The 'chopstick method' sounds good, I'll definitely give that a go. I guess my main concern is that I don't want to over-water the plant, although from reading other posts and bits on the internet I'm guessing that I've probably been slightly under-watering him . From what I've seen so far online i'd guess that a 'soak' would be a good starting point, however as a complete novice I'd like some guidance before I take the plunge (excuse the terrible pun).

As I said, I'll get some photos up later today - I don't want to take any action until I'm sure I know what I'm doing, and what I'm dealing with!

Thanks again for the advice,

J

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Gnome
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jstile,
I've noticed when I do water the plant the water does seem to run down to the edges of the container, and also the soil isn't exactly bonded to the pot.
It seems like the plant is not being watered to its core. When soil is compacted, or the tree is root bound, it can be more challenging to wet the soil properly. This leads to the old adage to always water a bonsai several times in quick succession.

You did not mention how much you have been watering but always water profusely then wait until it needs watered again, don't ration water in an attempt to manage moisture levels, water well then wait.

The air in our homes is very dry and some plants simply will not thrive in such conditions. Air conditioning is no help in this regard. If you can only grow indoors your options are reduced from the start. It would have been better to do some basic research first, decide on a species, then choose an individual.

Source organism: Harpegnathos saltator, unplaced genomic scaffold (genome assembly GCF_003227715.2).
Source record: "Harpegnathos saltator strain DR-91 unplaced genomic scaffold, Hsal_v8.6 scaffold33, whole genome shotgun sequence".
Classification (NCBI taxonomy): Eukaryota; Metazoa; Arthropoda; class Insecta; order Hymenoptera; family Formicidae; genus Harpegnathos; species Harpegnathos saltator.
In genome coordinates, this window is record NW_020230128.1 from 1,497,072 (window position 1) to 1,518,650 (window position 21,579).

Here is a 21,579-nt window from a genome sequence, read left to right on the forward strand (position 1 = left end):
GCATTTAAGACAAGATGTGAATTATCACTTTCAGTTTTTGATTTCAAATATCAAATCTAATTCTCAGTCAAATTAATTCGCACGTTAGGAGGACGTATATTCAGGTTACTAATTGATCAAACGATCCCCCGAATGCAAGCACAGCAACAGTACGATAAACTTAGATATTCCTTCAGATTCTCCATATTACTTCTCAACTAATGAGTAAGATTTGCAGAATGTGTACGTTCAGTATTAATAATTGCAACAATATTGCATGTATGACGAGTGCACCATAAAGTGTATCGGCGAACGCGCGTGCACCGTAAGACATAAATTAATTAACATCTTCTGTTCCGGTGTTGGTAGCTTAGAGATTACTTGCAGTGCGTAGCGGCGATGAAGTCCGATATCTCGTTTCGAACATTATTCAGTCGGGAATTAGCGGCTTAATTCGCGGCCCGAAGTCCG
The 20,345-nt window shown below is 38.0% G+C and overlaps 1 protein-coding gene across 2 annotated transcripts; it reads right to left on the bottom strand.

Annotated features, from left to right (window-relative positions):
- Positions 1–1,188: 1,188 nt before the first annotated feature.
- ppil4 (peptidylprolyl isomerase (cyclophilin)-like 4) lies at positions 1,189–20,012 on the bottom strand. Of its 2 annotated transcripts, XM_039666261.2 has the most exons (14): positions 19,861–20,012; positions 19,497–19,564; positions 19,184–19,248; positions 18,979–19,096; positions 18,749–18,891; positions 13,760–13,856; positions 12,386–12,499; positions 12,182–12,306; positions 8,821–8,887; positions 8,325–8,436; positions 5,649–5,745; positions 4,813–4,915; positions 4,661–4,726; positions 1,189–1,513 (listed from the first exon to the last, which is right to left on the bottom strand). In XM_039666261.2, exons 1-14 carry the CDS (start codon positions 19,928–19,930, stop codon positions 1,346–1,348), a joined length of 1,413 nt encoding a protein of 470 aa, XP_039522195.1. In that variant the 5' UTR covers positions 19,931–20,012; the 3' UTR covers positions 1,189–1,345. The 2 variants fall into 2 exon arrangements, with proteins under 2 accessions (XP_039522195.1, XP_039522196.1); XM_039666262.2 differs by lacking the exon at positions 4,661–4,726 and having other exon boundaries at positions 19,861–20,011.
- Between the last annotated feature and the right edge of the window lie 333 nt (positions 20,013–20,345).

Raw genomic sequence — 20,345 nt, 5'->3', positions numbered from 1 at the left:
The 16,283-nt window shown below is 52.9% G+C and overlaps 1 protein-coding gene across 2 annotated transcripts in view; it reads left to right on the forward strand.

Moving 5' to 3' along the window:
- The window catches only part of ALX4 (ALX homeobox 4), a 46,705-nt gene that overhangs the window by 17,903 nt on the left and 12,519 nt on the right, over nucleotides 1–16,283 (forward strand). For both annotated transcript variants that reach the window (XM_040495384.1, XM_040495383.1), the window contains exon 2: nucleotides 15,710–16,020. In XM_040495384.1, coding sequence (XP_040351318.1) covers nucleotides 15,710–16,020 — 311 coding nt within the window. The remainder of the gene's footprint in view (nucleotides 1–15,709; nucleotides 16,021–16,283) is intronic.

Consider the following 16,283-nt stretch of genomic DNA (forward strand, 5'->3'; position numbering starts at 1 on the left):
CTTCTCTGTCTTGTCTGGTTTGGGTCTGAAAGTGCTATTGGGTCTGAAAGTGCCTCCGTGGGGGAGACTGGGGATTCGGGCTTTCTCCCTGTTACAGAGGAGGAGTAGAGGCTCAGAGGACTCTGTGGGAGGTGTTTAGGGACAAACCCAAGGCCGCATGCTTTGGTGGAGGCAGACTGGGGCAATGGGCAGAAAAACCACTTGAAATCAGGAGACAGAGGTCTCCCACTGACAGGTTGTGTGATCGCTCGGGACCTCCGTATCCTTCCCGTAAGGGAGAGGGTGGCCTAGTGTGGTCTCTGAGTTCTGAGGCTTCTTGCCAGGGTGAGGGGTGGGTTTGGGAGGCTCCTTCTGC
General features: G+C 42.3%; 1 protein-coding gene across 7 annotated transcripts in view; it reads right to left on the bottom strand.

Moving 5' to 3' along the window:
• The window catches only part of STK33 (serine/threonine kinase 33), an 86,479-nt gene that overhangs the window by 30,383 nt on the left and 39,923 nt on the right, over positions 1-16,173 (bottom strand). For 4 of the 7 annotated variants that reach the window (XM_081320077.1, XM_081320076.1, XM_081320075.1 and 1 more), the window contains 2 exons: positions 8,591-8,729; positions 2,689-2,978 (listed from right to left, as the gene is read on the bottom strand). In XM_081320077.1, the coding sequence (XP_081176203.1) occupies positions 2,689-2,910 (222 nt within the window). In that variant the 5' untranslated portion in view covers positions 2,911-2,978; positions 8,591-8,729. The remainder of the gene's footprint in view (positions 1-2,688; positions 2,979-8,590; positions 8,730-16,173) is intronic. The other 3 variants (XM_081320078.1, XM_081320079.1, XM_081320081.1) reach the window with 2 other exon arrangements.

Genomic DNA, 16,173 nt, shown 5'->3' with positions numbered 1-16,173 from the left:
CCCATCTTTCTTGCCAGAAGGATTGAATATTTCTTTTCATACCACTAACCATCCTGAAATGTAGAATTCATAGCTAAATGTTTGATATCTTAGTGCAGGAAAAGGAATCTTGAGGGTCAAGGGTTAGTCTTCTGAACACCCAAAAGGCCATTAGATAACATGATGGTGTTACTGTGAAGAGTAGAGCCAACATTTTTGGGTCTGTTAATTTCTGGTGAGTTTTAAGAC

Norm

linlaoboo
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i find alot of times the instructions aren't helpful. With watering, unless you have free draining soil such as the bonsai mix and your location is warm and hot, there's no reason to water several times a day. When you water, make sure the soil is soaking it all up and not just draining it out of the pot. I don't see a picture of the tree so it's hard to tell. When you say the soil is not bonded to the pot, it could be that it's too heavy, broken down which can also have problem absorbing water which requires watering several times in one sitting or soaking it like you said but once watered, it may stay too wet for the roots. How often and how much to water depends on the tree type, soil type, how much leaves it has and your environment.
ficus, maple, elm, juniper, pine

jstile
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Hello again!